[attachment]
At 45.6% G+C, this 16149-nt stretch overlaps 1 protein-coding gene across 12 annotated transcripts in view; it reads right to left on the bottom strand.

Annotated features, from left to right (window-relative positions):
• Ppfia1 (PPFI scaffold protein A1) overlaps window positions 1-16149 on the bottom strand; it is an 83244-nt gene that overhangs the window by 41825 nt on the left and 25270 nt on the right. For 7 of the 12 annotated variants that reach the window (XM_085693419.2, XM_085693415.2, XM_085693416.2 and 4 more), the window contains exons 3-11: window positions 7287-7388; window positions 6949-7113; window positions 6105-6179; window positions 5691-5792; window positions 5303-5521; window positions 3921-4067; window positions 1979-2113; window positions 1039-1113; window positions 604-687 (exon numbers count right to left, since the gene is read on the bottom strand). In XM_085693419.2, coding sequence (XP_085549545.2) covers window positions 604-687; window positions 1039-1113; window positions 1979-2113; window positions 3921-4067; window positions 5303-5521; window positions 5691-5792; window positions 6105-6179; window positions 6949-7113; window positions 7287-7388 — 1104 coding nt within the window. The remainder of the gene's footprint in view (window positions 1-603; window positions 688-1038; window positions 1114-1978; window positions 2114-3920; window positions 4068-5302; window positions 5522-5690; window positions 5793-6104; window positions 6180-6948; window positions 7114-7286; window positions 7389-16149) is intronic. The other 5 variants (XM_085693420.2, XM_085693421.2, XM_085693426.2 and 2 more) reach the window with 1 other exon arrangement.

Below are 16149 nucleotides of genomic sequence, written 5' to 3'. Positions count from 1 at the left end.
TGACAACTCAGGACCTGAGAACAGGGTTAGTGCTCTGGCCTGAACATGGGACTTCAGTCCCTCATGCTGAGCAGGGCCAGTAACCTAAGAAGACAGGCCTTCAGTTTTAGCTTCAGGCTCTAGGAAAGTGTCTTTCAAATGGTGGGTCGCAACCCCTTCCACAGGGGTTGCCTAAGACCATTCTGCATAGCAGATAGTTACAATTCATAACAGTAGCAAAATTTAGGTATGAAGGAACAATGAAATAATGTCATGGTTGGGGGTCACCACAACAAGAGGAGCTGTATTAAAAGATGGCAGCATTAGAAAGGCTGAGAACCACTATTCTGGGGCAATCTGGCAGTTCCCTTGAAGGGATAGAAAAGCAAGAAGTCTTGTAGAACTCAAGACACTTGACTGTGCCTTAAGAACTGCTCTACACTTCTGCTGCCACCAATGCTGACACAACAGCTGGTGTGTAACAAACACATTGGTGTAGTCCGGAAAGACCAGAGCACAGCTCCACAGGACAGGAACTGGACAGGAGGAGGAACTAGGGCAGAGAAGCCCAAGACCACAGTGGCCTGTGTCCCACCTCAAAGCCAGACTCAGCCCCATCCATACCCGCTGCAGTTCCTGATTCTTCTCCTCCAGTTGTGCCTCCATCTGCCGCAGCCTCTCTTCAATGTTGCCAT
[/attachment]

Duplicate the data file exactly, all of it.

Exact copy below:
At 45.6% G+C, this 16149-nt stretch overlaps 1 protein-coding gene across 12 annotated transcripts in view; it reads right to left on the bottom strand.

Annotated features, from left to right (window-relative positions):
• Ppfia1 (PPFI scaffold protein A1) overlaps window positions 1-16149 on the bottom strand; it is an 83244-nt gene that overhangs the window by 41825 nt on the left and 25270 nt on the right. For 7 of the 12 annotated variants that reach the window (XM_085693419.2, XM_085693415.2, XM_085693416.2 and 4 more), the window contains exons 3-11: window positions 7287-7388; window positions 6949-7113; window positions 6105-6179; window positions 5691-5792; window positions 5303-5521; window positions 3921-4067; window positions 1979-2113; window positions 1039-1113; window positions 604-687 (exon numbers count right to left, since the gene is read on the bottom strand). In XM_085693419.2, coding sequence (XP_085549545.2) covers window positions 604-687; window positions 1039-1113; window positions 1979-2113; window positions 3921-4067; window positions 5303-5521; window positions 5691-5792; window positions 6105-6179; window positions 6949-7113; window positions 7287-7388 — 1104 coding nt within the window. The remainder of the gene's footprint in view (window positions 1-603; window positions 688-1038; window positions 1114-1978; window positions 2114-3920; window positions 4068-5302; window positions 5522-5690; window positions 5793-6104; window positions 6180-6948; window positions 7114-7286; window positions 7389-16149) is intronic. The other 5 variants (XM_085693420.2, XM_085693421.2, XM_085693426.2 and 2 more) reach the window with 1 other exon arrangement.

Below are 16149 nucleotides of genomic sequence, written 5' to 3'. Positions count from 1 at the left end.
TGACAACTCAGGACCTGAGAACAGGGTTAGTGCTCTGGCCTGAACATGGGACTTCAGTCCCTCATGCTGAGCAGGGCCAGTAACCTAAGAAGACAGGCCTTCAGTTTTAGCTTCAGGCTCTAGGAAAGTGTCTTTCAAATGGTGGGTCGCAACCCCTTCCACAGGGGTTGCCTAAGACCATTCTGCATAGCAGATAGTTACAATTCATAACAGTAGCAAAATTTAGGTATGAAGGAACAATGAAATAATGTCATGGTTGGGGGTCACCACAACAAGAGGAGCTGTATTAAAAGATGGCAGCATTAGAAAGGCTGAGAACCACTATTCTGGGGCAATCTGGCAGTTCCCTTGAAGGGATAGAAAAGCAAGAAGTCTTGTAGAACTCAAGACACTTGACTGTGCCTTAAGAACTGCTCTACACTTCTGCTGCCACCAATGCTGACACAACAGCTGGTGTGTAACAAACACATTGGTGTAGTCCGGAAAGACCAGAGCACAGCTCCACAGGACAGGAACTGGACAGGAGGAGGAACTAGGGCAGAGAAGCCCAAGACCACAGTGGCCTGTGTCCCACCTCAAAGCCAGACTCAGCCCCATCCATACCCGCTGCAGTTCCTGATTCTTCTCCTCCAGTTGTGCCTCCATCTGCCGCAGCCTCTCTTCAATGTTGCCAT